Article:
Too often, a spirit of international cooperation evaporates just when it is most needed and most promising. And then, lack of cooperation leads to crisis; crisis belatedly forces cooperation; but that cooperation must begin with picking up the pieces.
According to Plato, you do not really know something unless you can give an account of it. Otherwise, you have just an opinion and not real knowledge. The seminars that took place during the IMF’s Annual Meetings in Lima, Peru would have made Plato proud.
Our editors deployed their pens and notepads and brought back these themes and highlights.
As you trudge back to the office or cubie with a little sand still crunching in your backpack, you know the holiday is over. To help you catch up, here are some blogs to re-read to get you back into the swing of things.
Remember Europe? I thought so. The European Central Bank is center stage this week as inflation in Europe has hit a trough, which reminded me of our blog about deflation back in March that rattled a few cages.
Which brings us to what will or won’t happen with global interest rates, and their impact on well, pretty much everyone. We’ve analyzed the tea leaves so you don’t have to.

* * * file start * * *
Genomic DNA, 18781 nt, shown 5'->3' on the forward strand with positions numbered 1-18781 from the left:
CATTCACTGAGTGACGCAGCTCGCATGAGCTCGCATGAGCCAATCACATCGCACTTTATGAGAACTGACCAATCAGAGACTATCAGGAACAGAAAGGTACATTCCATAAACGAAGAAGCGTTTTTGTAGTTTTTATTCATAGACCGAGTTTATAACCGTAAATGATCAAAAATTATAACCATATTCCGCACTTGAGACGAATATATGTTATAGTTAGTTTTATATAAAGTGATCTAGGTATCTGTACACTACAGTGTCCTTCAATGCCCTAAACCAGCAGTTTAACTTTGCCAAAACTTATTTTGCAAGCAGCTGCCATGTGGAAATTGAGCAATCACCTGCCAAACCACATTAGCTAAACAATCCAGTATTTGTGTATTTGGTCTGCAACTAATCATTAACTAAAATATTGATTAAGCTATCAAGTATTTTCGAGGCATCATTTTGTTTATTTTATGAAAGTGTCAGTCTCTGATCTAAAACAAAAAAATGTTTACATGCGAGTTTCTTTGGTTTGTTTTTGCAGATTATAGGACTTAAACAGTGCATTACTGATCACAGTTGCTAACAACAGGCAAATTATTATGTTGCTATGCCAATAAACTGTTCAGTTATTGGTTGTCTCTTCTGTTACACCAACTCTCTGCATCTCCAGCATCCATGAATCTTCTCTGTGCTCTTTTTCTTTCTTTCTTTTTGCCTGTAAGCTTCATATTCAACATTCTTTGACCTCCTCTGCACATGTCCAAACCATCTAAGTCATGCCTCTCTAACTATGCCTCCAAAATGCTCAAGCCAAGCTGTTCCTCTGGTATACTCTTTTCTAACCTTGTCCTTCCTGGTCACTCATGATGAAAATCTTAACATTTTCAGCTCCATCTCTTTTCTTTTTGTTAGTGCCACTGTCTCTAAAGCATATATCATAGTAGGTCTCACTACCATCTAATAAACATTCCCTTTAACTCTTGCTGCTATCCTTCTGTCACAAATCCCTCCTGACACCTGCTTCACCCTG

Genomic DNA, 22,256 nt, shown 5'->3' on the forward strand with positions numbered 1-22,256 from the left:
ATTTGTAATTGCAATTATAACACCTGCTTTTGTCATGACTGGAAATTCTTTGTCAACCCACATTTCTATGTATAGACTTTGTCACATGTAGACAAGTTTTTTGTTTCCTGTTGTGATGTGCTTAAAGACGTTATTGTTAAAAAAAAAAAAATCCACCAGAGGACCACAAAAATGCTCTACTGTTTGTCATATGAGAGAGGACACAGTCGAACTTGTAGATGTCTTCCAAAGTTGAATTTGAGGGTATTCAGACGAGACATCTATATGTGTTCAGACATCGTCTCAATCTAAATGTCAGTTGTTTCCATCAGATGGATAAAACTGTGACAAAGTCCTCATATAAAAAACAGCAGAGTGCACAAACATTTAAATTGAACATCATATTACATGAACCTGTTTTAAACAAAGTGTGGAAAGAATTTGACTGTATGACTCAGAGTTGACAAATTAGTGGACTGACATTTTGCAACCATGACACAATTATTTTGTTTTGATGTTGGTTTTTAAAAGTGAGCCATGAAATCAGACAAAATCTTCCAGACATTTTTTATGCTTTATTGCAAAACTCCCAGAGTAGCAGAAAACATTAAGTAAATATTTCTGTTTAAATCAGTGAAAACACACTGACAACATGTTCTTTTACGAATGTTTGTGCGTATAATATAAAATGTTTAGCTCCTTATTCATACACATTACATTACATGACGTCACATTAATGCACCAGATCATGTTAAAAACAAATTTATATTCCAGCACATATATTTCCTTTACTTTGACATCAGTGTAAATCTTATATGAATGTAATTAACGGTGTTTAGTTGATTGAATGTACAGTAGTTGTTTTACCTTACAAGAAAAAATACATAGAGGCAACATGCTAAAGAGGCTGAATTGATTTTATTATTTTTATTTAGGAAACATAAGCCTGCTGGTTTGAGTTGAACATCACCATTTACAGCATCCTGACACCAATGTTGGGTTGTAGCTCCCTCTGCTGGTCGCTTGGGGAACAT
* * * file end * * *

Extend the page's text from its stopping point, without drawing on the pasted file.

This past weekend in Washington DC, as the economic leaders of 187 countries gathered for the Annual Meetings of the IMF and World Bank, the mood was tense. The world’s finance ministers and central bank governors were concerned because the global recovery is fragile. And, on top of the risks to the outlook, there is concern that the strong international cooperation that was shown during the crisis is in danger of receding. So, after the meetings, was the atmosphere less tense? Yes...and no. The world made some progress over the weekend. But we shouldn’t be too self-congratulatory. We are not yet out of the woods. The IMF’s analysis indicates that improved economic policy coordination, over the next five years, could increase global growth by 2.5 percent, create or save 30 million jobs, and lift 33 million more out of poverty. With such high potential returns, can we really afford each to go our own way?
With the 2010 IMF/World Bank Annual Meetings, you’ll see some big changes from previous years. Our goal—for this year and future years—is to provide a forum for people to debate, to learn from each other (and us from them), and to be part of a global conversation. At this critical juncture for the global economy there are many burning policy issues on the agenda. And, we are opening our doors and inviting you—the membership and the broader public—to be part of this discussion. Our expanded Program of Seminars is a major part of the dialogue. Here, Siddharth Tiwari tells us about the topics that will be discussed and invites you to add your voice to the discussion.